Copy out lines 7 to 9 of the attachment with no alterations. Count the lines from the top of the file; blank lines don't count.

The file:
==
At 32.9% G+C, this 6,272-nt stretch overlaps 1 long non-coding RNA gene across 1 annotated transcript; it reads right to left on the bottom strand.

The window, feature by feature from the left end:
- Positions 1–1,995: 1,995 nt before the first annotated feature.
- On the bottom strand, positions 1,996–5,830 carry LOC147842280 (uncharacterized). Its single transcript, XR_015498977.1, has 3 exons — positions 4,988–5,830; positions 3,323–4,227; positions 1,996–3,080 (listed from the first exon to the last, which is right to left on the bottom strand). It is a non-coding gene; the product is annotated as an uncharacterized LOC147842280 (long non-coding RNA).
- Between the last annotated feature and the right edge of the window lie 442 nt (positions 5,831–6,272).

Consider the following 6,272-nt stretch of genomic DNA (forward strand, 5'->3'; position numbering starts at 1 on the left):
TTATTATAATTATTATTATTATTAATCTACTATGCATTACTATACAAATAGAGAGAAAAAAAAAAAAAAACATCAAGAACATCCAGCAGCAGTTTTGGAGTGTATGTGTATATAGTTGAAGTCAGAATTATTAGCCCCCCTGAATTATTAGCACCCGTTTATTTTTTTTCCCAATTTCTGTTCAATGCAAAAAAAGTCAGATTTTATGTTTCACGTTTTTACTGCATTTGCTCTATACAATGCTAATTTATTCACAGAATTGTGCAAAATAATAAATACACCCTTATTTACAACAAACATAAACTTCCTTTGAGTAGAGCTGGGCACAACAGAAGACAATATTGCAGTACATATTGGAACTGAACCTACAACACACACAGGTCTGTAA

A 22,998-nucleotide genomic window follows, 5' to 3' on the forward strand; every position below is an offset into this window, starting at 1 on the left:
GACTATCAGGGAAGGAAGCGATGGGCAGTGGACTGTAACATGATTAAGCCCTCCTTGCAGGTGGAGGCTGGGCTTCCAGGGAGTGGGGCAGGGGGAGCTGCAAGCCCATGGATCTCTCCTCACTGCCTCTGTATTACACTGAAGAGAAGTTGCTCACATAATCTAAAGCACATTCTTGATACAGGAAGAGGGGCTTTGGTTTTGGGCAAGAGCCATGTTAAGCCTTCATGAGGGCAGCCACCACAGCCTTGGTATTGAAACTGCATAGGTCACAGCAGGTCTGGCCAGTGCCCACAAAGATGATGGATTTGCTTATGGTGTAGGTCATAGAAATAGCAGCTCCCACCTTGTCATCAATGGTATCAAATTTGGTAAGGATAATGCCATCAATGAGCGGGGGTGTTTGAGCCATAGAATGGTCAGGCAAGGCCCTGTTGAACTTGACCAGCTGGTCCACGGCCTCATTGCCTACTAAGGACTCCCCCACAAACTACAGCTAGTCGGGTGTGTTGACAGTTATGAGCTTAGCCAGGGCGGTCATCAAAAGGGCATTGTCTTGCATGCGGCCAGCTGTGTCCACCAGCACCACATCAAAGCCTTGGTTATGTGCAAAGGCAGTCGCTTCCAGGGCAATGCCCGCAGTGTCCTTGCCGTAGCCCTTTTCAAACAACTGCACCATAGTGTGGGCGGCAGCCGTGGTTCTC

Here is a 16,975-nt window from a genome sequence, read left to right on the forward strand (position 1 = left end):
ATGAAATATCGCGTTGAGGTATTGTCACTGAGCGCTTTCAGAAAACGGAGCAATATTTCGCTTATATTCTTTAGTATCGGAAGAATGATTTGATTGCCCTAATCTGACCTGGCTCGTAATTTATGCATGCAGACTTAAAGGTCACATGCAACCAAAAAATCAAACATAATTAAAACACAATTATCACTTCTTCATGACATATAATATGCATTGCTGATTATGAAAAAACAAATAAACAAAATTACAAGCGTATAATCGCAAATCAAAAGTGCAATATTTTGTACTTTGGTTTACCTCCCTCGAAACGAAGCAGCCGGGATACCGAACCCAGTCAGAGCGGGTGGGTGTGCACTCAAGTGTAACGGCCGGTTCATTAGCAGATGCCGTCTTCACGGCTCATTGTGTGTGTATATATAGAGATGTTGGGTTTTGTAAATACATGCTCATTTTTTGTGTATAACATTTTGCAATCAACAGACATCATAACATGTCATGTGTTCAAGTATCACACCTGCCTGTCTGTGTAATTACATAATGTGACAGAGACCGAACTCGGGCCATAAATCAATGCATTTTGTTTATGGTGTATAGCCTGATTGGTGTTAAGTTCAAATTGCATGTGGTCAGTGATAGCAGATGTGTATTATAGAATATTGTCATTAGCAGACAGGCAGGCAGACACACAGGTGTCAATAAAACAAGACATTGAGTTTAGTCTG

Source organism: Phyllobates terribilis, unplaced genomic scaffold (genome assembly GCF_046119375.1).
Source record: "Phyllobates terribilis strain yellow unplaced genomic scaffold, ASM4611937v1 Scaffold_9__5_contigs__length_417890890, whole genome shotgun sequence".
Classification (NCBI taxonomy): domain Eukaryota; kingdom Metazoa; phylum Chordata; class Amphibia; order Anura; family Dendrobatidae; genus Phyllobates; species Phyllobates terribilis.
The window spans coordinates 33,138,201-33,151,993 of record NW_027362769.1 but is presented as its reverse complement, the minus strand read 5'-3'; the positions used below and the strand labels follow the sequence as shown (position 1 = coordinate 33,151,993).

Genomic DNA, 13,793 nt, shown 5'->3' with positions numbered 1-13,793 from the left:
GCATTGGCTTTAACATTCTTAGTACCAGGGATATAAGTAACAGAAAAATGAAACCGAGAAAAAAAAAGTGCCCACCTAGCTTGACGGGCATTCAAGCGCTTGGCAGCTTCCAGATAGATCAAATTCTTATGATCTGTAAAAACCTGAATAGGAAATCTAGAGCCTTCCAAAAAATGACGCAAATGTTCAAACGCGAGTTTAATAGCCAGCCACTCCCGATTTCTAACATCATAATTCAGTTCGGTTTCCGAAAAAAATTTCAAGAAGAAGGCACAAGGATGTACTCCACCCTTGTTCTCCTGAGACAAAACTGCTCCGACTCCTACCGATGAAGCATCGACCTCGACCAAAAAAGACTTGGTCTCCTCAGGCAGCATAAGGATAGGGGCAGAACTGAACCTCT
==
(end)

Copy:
TTATTATAATTATTATTATTATTAATCTACTATGCATTACTATACAAATAGAGAGAAAAAAAAAAAAAAACATCAAGAACATCCAGCAGCAGTTTTGGAGTGTATGTGTATATAGTTGAAGTCAGAATTATTAGCCCCCCTGAATTATTAGCACCCGTTTATTTTTTTTCCCAATTTCTGTTCAATGCAAAAAAAGTCAGATTTTATGTTTCACGTTTTTACTGCATTTGCTCTATACAATGCTAATTTATTCACAGAATTGTGCAAAATAATAAATACACCCTTATTTACAACAAACATAAACTTCCTTTGAGTAGAGCTGGGCACAACAGAAGACAATATTGCAGTACATATTGGAACTGAACCTACAACACACACAGGTCTGTAA

A 22,998-nucleotide genomic window follows, 5' to 3' on the forward strand; every position below is an offset into this window, starting at 1 on the left:
GACTATCAGGGAAGGAAGCGATGGGCAGTGGACTGTAACATGATTAAGCCCTCCTTGCAGGTGGAGGCTGGGCTTCCAGGGAGTGGGGCAGGGGGAGCTGCAAGCCCATGGATCTCTCCTCACTGCCTCTGTATTACACTGAAGAGAAGTTGCTCACATAATCTAAAGCACATTCTTGATACAGGAAGAGGGGCTTTGGTTTTGGGCAAGAGCCATGTTAAGCCTTCATGAGGGCAGCCACCACAGCCTTGGTATTGAAACTGCATAGGTCACAGCAGGTCTGGCCAGTGCCCACAAAGATGATGGATTTGCTTATGGTGTAGGTCATAGAAATAGCAGCTCCCACCTTGTCATCAATGGTATCAAATTTGGTAAGGATAATGCCATCAATGAGCGGGGGTGTTTGAGCCATAGAATGGTCAGGCAAGGCCCTGTTGAACTTGACCAGCTGGTCCACGGCCTCATTGCCTACTAAGGACTCCCCCACAAACTACAGCTAGTCGGGTGTGTTGACAGTTATGAGCTTAGCCAGGGCGGTCATCAAAAGGGCATTGTCTTGCATGCGGCCAGCTGTGTCCACCAGCACCACATCAAAGCCTTGGTTATGTGCAAAGGCAGTCGCTTCCAGGGCAATGCCCGCAGTGTCCTTGCCGTAGCCCTTTTCAAACAACTGCACCATAGTGTGGGCGGCAGCCGTGGTTCTC